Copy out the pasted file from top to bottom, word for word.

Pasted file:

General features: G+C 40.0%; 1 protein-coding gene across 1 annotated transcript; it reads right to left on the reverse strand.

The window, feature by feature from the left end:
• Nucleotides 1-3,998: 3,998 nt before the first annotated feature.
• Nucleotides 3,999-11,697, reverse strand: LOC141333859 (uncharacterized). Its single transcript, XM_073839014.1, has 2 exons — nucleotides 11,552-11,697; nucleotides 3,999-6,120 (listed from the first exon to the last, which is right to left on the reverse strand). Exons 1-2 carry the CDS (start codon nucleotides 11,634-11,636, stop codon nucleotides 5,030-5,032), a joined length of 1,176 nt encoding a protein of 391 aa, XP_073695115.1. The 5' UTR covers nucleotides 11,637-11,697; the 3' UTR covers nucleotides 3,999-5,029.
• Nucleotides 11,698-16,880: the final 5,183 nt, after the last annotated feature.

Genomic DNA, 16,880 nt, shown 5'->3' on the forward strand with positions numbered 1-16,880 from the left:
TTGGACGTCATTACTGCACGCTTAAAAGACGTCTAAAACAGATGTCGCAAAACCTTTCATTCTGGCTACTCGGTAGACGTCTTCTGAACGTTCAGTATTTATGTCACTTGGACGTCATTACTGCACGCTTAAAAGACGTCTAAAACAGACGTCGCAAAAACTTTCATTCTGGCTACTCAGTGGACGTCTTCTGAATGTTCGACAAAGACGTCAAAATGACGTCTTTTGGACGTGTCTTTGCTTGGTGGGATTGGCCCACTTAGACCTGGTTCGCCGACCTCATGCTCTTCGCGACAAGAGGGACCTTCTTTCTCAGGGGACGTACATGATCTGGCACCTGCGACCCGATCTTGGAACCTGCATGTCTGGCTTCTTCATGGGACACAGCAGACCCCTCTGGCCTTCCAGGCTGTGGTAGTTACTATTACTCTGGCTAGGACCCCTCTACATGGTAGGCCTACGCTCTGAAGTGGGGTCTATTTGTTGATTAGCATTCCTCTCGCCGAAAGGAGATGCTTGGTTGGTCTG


General features: G+C 40.0%; 1 protein-coding gene across 1 annotated transcript; it reads right to left on the reverse strand.

The window, feature by feature from the left end:
• Nucleotides 1-3,998: 3,998 nt before the first annotated feature.
• Nucleotides 3,999-11,697, reverse strand: LOC141333859 (uncharacterized). Its single transcript, XM_073839014.1, has 2 exons — nucleotides 11,552-11,697; nucleotides 3,999-6,120 (listed from the first exon to the last, which is right to left on the reverse strand). Exons 1-2 carry the CDS (start codon nucleotides 11,634-11,636, stop codon nucleotides 5,030-5,032), a joined length of 1,176 nt encoding a protein of 391 aa, XP_073695115.1. The 5' UTR covers nucleotides 11,637-11,697; the 3' UTR covers nucleotides 3,999-5,029.
• Nucleotides 11,698-16,880: the final 5,183 nt, after the last annotated feature.

Genomic DNA, 16,880 nt, shown 5'->3' on the forward strand with positions numbered 1-16,880 from the left:
TTGGACGTCATTACTGCACGCTTAAAAGACGTCTAAAACAGATGTCGCAAAACCTTTCATTCTGGCTACTCGGTAGACGTCTTCTGAACGTTCAGTATTTATGTCACTTGGACGTCATTACTGCACGCTTAAAAGACGTCTAAAACAGACGTCGCAAAAACTTTCATTCTGGCTACTCAGTGGACGTCTTCTGAATGTTCGACAAAGACGTCAAAATGACGTCTTTTGGACGTGTCTTTGCTTGGTGGGATTGGCCCACTTAGACCTGGTTCGCCGACCTCATGCTCTTCGCGACAAGAGGGACCTTCTTTCTCAGGGGACGTACATGATCTGGCACCTGCGACCCGATCTTGGAACCTGCATGTCTGGCTTCTTCATGGGACACAGCAGACCCCTCTGGCCTTCCAGGCTGTGGTAGTTACTATTACTCTGGCTAGGACCCCTCTACATGGTAGGCCTACGCTCTGAAGTGGGGTCTATTTGTTGATTAGCATTCCTCTCGCCGAAAGGAGATGCTTGGTTGGTCTG